Fellowship of Mennonite Churches in Taiwan
The Fellowship of Mennonite Churches in Taiwan (FOMCIT) emerged from Mennonite Central Committee (MCC) medical and relief programs for aboriginal peoples in Taiwan begun in 1948. As the missionary medical program developed, an interest in church planting resulted. Since this was not part of its mandate, MCC turned to the Inter-Mennonite Council of Mission Board Secretaries, which gave the General Conference Mennonite Church the first option to start work in Taiwan. In November 1954, Hugh and Janet Sprunger arrived as the first missionaries under the General Conference. Worship services began the same year in a small bamboo chapel under the leadership of MCC worker, Glen Graber. The first Mennonite congregation in Taiwan, the Lin Shen Road Mennonite Church in Taichung was formally established on 12 March 1955. A year later, the MCC program was officially turned over to the General Conference Mennonite mission in Taiwan. The result of MCC and mission work was the founding of Mennonite Christian Hospital and the Fellowship of Mennonite Churches in Taiwan.
Formed in 1962 as an autonomous church organization, FOMCIT has concentrated on church planting efforts in three urban centers. At the end of 1986 there were 17 congregations with a total membership of 1,200. The cities of Taipei and Taichung each had seven churches, and three churches were located in Hualien. All property, whether used by the mission or FOMCIT was legally registered in the name of FOMCIT.
The ministry of evangelism, church planting, social service, theological education and publication was directed by an executive committee of 11 members, with working subcommittees for each area of ministry. The Fellowship of Mennonite Churches in Taiwan invited and assigned missionaries of the Commission on Overseas Mission (GCM).
A monthly periodical, called Manna was published by the conference. Anabaptist/Mennonite materials were translated and published in Chinese. A theological training program on the pastoral and lay levels was being developed.
The Mennonite Christian Hospital (MCH) was founded in Hualien in 1954 to serve as a base for the mobile clinic work on the east coast of Taiwan. Under the leadership of Roland Brown, MCH continued to expand in size and services. When MCH came under joint FOMCIT-Mission control in 1986, it had 200 beds and a staff of 400. A board of trustees was established in 1961. M. J. Kao served as administrator (CEO) 1975-1987, and Roland Brown continued as medical director until 1986. In addition to medical services, the hospital was classified as a teaching hospital. A six-member chaplaincy department ministered to patients and staff.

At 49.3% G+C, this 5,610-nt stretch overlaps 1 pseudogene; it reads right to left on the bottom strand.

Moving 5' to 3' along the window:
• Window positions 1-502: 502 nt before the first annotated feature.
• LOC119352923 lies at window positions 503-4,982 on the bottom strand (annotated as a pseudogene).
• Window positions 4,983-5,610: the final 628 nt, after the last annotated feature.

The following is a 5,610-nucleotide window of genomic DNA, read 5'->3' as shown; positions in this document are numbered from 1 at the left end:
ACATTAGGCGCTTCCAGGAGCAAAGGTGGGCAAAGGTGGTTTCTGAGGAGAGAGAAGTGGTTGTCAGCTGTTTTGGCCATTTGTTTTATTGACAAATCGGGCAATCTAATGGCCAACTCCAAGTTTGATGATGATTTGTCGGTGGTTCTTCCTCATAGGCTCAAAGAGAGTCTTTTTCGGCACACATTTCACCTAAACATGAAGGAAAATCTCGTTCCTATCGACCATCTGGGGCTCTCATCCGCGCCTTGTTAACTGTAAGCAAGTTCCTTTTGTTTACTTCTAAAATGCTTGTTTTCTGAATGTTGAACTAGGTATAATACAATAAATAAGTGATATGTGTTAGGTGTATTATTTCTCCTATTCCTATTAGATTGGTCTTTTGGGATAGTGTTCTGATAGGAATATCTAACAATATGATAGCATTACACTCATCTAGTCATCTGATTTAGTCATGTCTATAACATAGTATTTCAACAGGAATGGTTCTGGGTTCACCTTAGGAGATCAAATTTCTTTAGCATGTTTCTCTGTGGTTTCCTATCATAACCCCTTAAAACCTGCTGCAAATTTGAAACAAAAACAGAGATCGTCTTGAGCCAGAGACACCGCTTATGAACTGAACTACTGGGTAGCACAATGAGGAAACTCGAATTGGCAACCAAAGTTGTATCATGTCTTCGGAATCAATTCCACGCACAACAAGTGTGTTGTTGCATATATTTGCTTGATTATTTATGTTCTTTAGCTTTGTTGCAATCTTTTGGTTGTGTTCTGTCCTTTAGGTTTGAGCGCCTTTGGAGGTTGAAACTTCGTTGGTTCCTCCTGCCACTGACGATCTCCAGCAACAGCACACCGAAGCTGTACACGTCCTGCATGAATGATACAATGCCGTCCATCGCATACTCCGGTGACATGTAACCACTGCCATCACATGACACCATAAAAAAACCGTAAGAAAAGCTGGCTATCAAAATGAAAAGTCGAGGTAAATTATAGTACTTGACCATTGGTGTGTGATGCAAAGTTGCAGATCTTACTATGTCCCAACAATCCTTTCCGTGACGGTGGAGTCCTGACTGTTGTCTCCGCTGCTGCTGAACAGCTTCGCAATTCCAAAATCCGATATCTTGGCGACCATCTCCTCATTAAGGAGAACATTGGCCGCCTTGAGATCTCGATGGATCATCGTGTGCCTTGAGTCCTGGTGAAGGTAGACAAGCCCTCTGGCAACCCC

The New Dawn Development Center in Hualien, a day school for mentally handicapped children was begun by missionaries Otto and Elaine Dirks in 1977. The school is operated under the auspices of FOMCIT's Social Concerns Committee and is registered with the government. In 1986 the enrollment was 27 students, with a staff of nine.
An outgrowth of the New Dawn program was the founding of a Social Service Center in Hualien. The social programs included counseling, relief work, and the training of home care workers. An evangelist was appointed by FOMCIT to oversee the spiritual ministry of the center.
Kraybill, Paul N., ed. Mennonite World Handbook. Lombard, IL: Mennonite World Conference, 1978:183-87.
Sawatzky, Sheldon V. "The Gateway of Promise: A Study of the Taiwan Mennonite Church and the Factors Affecting Its Growth." MA thesis, Fuller Theological Seminary, 1970.
Sawatzky, Sheldon V. "Identity and Authority in the Taiwan Mennonite Church." Missionary Focus 15, no 4. (1987): 54-56.
|Author(s)||Sheldon V Sawatzky|
Cite This Article
Sawatzky, Sheldon V. "Fellowship of Mennonite Churches in Taiwan." Global Anabaptist Mennonite Encyclopedia Online. 1987. Web. 10 Aug 2020. https://gameo.org/index.php?title=Fellowship_of_Mennonite_Churches_in_Taiwan&oldid=87480.
Sawatzky, Sheldon V. (1987). Fellowship of Mennonite Churches in Taiwan. Global Anabaptist Mennonite Encyclopedia Online. Retrieved 10 August 2020, from https://gameo.org/index.php?title=Fellowship_of_Mennonite_Churches_in_Taiwan&oldid=87480.
Adapted by permission of Herald Press, Harrisonburg, Virginia, from Mennonite Encyclopedia, Vol. 5, p. 297. All rights reserved.
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